To help improve multitasking and better organize work, Google is introducing Virtual Desks with Chrome OS 77. Similar to Mission Control on macOS and other virtual desktop solutions, your apps and windows can be grouped in up to four “desks.”
The Overview Mode (accessible from the function key or three-finger swipe up) adds a “New Desk” FAB in the top-right corner. A new shelf is created up top with naming starting at “Desk 1.” From this view, windows and Android apps can be dragged to your desired grouping. A four-finger trackpad swipe allows users to quickly move between spaces, though there is no way to rearrange desk placement. When a desk is closed, all open windows and applications are transferred to the left-hand space.
With version 77, Virtual Desks should be fully available without users first needing to manually enable a flag.
Assistant is currently only available on the Pixelbook and Pixel Slate. With Chrome OS 77, it’s officially rolling out to other Chromebooks. Users will be prompted, but it can also be enabled in Settings > Search and Assistant > Google Assistant. Besides “Hey Google” hotword detection to activate, there is a “Search” + “a” key combination to bring up the Assistant panel.
Chrome already lets you see what tabs are open on other devices, though it’s complicated and buried in menus. Chrome OS 77 is now adding a more direct “Send this page” feature that starts by tapping the address bar. When highlighted, a devices icon appears at the very end of the Omnibox. The “Send to your devices” menu presents your list of devices logged in to Chrome, including Android, iOS, and other desktops. It’s also accessible by right-clicking on any link or tab.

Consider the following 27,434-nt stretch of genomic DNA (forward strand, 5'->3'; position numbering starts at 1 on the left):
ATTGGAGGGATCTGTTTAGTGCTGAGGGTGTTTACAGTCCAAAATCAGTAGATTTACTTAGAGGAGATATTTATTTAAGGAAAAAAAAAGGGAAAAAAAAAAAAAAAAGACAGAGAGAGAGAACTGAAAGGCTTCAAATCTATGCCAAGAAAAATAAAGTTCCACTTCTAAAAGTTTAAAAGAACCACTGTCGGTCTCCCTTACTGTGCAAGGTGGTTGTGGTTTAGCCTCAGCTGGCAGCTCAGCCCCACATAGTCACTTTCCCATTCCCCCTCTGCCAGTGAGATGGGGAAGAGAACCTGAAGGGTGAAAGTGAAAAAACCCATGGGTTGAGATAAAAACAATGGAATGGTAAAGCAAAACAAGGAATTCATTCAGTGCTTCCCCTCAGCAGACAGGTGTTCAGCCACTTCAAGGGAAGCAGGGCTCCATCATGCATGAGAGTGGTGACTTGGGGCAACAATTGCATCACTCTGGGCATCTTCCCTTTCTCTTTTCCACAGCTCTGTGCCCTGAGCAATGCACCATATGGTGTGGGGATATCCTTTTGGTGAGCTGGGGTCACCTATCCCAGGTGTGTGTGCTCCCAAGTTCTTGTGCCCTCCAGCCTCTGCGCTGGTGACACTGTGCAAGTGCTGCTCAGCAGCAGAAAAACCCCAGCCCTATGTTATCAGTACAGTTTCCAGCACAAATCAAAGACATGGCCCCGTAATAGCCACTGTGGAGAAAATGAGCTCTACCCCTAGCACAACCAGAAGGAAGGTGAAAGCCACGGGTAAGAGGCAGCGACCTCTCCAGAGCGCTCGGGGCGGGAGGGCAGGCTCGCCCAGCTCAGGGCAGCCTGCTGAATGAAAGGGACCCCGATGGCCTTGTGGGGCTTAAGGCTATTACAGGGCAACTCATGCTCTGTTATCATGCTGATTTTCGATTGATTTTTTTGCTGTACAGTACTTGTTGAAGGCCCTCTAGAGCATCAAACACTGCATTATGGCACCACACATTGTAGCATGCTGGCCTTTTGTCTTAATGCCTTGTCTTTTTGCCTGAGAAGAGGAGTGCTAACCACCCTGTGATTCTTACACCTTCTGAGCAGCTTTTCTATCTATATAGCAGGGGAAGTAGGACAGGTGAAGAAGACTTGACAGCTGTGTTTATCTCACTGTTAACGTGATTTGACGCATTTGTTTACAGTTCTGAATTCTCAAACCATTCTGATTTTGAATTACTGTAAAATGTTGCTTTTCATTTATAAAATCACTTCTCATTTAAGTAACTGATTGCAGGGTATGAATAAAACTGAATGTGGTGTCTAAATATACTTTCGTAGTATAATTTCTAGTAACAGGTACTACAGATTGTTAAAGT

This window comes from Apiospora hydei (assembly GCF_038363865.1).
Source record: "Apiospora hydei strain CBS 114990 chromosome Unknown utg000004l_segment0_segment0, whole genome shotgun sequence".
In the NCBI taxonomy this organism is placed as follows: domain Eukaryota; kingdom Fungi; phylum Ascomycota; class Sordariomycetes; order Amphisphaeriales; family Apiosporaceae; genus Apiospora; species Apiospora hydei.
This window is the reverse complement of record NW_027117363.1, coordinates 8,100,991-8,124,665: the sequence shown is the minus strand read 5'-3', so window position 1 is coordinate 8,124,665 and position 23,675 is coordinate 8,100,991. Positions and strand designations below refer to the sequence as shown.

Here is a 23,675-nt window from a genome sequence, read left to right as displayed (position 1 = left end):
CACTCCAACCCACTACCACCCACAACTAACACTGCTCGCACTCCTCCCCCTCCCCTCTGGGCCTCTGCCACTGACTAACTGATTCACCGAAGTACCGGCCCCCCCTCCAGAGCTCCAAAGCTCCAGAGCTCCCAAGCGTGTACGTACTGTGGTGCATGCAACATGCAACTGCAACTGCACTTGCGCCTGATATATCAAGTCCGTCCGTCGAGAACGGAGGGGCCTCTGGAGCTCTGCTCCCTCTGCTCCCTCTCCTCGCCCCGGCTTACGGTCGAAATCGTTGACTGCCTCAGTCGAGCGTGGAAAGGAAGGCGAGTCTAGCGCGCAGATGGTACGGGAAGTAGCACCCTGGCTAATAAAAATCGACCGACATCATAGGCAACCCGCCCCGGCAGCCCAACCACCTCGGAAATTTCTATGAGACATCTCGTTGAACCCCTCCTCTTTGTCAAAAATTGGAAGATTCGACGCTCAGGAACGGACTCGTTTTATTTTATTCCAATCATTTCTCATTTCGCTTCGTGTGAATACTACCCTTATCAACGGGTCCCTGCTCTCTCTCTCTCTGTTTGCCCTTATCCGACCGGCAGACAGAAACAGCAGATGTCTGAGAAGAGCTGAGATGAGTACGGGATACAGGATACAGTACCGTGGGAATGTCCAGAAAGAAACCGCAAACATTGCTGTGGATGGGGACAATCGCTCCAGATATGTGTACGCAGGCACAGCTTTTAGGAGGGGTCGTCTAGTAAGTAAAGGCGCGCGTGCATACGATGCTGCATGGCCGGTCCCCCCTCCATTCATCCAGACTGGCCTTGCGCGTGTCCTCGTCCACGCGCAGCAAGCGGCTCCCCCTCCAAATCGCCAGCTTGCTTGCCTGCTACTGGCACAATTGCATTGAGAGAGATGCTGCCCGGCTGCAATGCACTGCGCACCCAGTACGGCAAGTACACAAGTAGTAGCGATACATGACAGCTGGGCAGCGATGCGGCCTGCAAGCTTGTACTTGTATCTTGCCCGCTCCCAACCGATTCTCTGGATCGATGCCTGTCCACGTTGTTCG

Tapping will send the link, with a system alert appearing on the originating device as confirmation. On the receiving end, a notification will list the page name and URL, as well as what computer “Sent” it. Clicking will open the link in a new tab. This feature should be more widely available after rolling out to the first users last month.
After updating to a major release, Chrome OS will throw up a system notification that opens a “What’s new with your Chromebook?” page. Google is providing rich, user-facing release notes for the first time. The page can be accessed at anytime from the “About Chrome OS” version screen in Settings or this URL.
A new battery saving measure will automatically turn off your Chromebook after three days of standby. Linux kernel 4.4 is required.
To find the kernel version, go to chrome://system and search for uname. The kernel version is the first set of digits.
Given the rise of convertible Chrome OS devices, Google is now basing volume control on orientation. The volume button on the top (or right) will always increase the volume, regardless of tablet or laptop mode.
Other changes include:
- Enhanced formatting support of external drives: When formatting a FAT32, exFAT, or NTFS external drive, users will now be able to pick a file system and label for their drive.
- Chrome OS file selector now the default for Android apps: For a consistent user experience, Android apps now open the Chrome OS file selector. This change provides a consistent file-selection experience across apps.
- HD copy-protected content support for ARC++ apps: In Android apps, you can now play high-definition (HD) copy-protected HDMI 1.4 content. This update is useful for externally connected displays such as televisions.
Chrome OS 77 is rolling out now and will be available for all Chromebooks over the next several weeks.
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